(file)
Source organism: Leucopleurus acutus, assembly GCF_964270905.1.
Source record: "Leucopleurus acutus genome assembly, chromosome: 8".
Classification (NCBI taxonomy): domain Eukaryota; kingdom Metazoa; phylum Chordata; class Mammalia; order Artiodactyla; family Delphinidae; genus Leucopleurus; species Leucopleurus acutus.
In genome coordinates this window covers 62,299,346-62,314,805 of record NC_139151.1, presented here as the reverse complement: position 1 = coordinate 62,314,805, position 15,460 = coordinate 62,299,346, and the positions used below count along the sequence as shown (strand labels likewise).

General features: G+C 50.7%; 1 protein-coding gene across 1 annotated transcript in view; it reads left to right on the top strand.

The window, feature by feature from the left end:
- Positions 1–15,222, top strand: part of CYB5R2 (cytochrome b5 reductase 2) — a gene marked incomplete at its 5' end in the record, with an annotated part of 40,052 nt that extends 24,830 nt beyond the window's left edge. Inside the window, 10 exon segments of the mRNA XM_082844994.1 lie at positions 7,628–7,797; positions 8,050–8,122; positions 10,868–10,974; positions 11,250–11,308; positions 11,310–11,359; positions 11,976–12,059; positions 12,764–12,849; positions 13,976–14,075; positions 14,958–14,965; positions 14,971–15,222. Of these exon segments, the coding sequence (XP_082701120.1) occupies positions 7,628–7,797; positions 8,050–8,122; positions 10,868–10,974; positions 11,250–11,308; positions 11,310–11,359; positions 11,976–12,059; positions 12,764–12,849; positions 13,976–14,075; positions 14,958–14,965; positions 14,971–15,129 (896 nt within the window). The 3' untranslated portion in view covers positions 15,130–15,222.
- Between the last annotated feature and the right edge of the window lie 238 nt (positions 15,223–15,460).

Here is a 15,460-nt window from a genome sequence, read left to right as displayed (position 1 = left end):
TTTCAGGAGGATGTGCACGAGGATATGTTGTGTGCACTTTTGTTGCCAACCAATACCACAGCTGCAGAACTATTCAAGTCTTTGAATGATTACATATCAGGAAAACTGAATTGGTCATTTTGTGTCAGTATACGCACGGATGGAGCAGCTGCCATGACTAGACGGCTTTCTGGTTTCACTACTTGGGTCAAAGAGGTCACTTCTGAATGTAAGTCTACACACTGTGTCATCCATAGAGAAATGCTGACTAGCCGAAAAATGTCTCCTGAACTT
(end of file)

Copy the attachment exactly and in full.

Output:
Source organism: Leucopleurus acutus, assembly GCF_964270905.1.
Source record: "Leucopleurus acutus genome assembly, chromosome: 8".
Classification (NCBI taxonomy): domain Eukaryota; kingdom Metazoa; phylum Chordata; class Mammalia; order Artiodactyla; family Delphinidae; genus Leucopleurus; species Leucopleurus acutus.
In genome coordinates this window covers 62,299,346-62,314,805 of record NC_139151.1, presented here as the reverse complement: position 1 = coordinate 62,314,805, position 15,460 = coordinate 62,299,346, and the positions used below count along the sequence as shown (strand labels likewise).

General features: G+C 50.7%; 1 protein-coding gene across 1 annotated transcript in view; it reads left to right on the top strand.

The window, feature by feature from the left end:
- Positions 1–15,222, top strand: part of CYB5R2 (cytochrome b5 reductase 2) — a gene marked incomplete at its 5' end in the record, with an annotated part of 40,052 nt that extends 24,830 nt beyond the window's left edge. Inside the window, 10 exon segments of the mRNA XM_082844994.1 lie at positions 7,628–7,797; positions 8,050–8,122; positions 10,868–10,974; positions 11,250–11,308; positions 11,310–11,359; positions 11,976–12,059; positions 12,764–12,849; positions 13,976–14,075; positions 14,958–14,965; positions 14,971–15,222. Of these exon segments, the coding sequence (XP_082701120.1) occupies positions 7,628–7,797; positions 8,050–8,122; positions 10,868–10,974; positions 11,250–11,308; positions 11,310–11,359; positions 11,976–12,059; positions 12,764–12,849; positions 13,976–14,075; positions 14,958–14,965; positions 14,971–15,129 (896 nt within the window). The 3' untranslated portion in view covers positions 15,130–15,222.
- Between the last annotated feature and the right edge of the window lie 238 nt (positions 15,223–15,460).

Here is a 15,460-nt window from a genome sequence, read left to right as displayed (position 1 = left end):
TTTCAGGAGGATGTGCACGAGGATATGTTGTGTGCACTTTTGTTGCCAACCAATACCACAGCTGCAGAACTATTCAAGTCTTTGAATGATTACATATCAGGAAAACTGAATTGGTCATTTTGTGTCAGTATACGCACGGATGGAGCAGCTGCCATGACTAGACGGCTTTCTGGTTTCACTACTTGGGTCAAAGAGGTCACTTCTGAATGTAAGTCTACACACTGTGTCATCCATAGAGAAATGCTGACTAGCCGAAAAATGTCTCCTGAACTT